What do clinicians understand about deaths reportable to the coroner?

Amanda Charles, Wendy Cross, Debra Griffiths

Research output: Contribution to journalArticleResearchpeer-review

4 Citations (Scopus)


Setting The study setting is a tertiary referral hospital of over 980 beds, in Victoria, Australia. The hospital is a long established major academic public health service providing healthcare, health professional education and health research. The hospital has 103,756 in-patient admissions, 190,756 outpatient attendances and over 82,000 presentations to the Emergency Department annually. Participants 22 clinicians completed an in-depth, audio-recorded interview: 12 medical and 10 nursing staff, with a variety of clinical experience. Intervention(s) Each audio recorded interview was transcribed verbatim for thematic analysis. The semi structured questions were designed to explore the clinician's understanding of deaths that meet the criteria to be reported to Coroners Court of Victoria (CCOV), and why such reporting was required. There was also the opportunity to identify any barriers or enablers to the reporting process, whether internal or external to the organisation. Results Two main themes emerged from the interviews: 1. lack of awareness of which deaths are reportable to the coroner and 2. the need for educational support. Several subthemes were also identified such as accountability, the need for feedback and blame. Discussion The understanding of clinicians as to which deaths meet the reportable criteria in healthcare is quite variable and this indicates that there might be a level of under reporting. Apart from the potential of not meeting legal obligations, there may also be the loss of a valuable opportunity for lessons to inform clinical practice and enhance the delivery of safe patient care.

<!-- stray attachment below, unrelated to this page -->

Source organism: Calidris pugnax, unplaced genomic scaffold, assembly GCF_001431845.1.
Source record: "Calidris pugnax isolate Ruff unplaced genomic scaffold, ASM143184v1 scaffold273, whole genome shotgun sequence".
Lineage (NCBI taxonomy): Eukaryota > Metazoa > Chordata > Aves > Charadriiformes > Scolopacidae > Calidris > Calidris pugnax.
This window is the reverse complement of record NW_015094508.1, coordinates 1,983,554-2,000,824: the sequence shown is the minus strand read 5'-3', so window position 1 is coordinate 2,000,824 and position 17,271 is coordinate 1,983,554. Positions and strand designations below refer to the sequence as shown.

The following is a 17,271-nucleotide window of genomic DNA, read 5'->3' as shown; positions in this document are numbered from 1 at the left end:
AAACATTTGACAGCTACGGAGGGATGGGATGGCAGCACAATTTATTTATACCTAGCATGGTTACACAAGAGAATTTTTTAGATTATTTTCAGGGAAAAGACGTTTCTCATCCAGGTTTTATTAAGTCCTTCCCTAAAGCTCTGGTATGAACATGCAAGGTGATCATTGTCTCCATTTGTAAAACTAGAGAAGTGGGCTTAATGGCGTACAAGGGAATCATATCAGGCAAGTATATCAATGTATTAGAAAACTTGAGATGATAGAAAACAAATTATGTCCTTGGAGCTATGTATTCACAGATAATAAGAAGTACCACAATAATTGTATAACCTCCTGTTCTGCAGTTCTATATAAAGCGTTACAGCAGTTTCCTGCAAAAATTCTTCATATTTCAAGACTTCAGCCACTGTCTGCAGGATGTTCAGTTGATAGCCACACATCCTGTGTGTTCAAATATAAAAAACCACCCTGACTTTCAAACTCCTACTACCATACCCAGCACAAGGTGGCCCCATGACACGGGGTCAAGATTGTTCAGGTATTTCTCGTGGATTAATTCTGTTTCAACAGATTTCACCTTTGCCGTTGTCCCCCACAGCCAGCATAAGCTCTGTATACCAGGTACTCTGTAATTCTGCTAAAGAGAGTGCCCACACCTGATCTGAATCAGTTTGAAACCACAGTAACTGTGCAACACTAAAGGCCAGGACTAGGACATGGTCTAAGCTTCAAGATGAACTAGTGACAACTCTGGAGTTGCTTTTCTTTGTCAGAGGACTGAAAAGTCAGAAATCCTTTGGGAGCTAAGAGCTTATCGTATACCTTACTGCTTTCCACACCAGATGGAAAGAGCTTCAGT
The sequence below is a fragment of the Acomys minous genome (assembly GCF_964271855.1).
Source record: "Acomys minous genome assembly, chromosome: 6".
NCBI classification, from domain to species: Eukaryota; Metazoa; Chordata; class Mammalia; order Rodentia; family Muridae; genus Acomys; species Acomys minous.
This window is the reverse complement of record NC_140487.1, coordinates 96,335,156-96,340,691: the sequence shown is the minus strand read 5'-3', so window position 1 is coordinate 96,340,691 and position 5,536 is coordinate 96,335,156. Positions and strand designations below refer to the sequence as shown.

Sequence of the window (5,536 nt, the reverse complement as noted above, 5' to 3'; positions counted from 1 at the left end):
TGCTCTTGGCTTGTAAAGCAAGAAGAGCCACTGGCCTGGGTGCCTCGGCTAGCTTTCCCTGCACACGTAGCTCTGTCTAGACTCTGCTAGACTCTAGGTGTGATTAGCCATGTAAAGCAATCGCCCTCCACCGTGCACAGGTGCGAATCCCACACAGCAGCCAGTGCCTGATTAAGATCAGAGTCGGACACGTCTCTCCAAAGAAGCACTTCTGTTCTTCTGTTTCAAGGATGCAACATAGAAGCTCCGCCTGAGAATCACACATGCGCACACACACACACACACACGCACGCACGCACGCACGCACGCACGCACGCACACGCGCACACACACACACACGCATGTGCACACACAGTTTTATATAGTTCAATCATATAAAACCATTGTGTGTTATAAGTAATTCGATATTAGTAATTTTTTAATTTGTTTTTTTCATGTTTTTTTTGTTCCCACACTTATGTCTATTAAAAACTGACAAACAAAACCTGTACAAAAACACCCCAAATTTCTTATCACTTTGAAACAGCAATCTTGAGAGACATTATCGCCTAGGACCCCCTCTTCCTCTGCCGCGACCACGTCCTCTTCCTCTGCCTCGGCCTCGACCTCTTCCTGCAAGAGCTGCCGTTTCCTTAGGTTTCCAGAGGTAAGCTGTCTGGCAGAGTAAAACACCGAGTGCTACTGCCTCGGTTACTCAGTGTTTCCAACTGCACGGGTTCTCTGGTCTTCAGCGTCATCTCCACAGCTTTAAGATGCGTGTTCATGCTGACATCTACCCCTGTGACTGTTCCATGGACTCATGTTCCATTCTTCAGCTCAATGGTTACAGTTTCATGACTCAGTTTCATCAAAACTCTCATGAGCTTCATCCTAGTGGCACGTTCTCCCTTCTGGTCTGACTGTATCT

Original languageEnglish
Pages (from-to)76-80
Number of pages5
JournalJournal of Forensic and Legal Medicine
Publication statusPublished - 1 Oct 2017


  • Coroner
  • Death review
  • Patient safety

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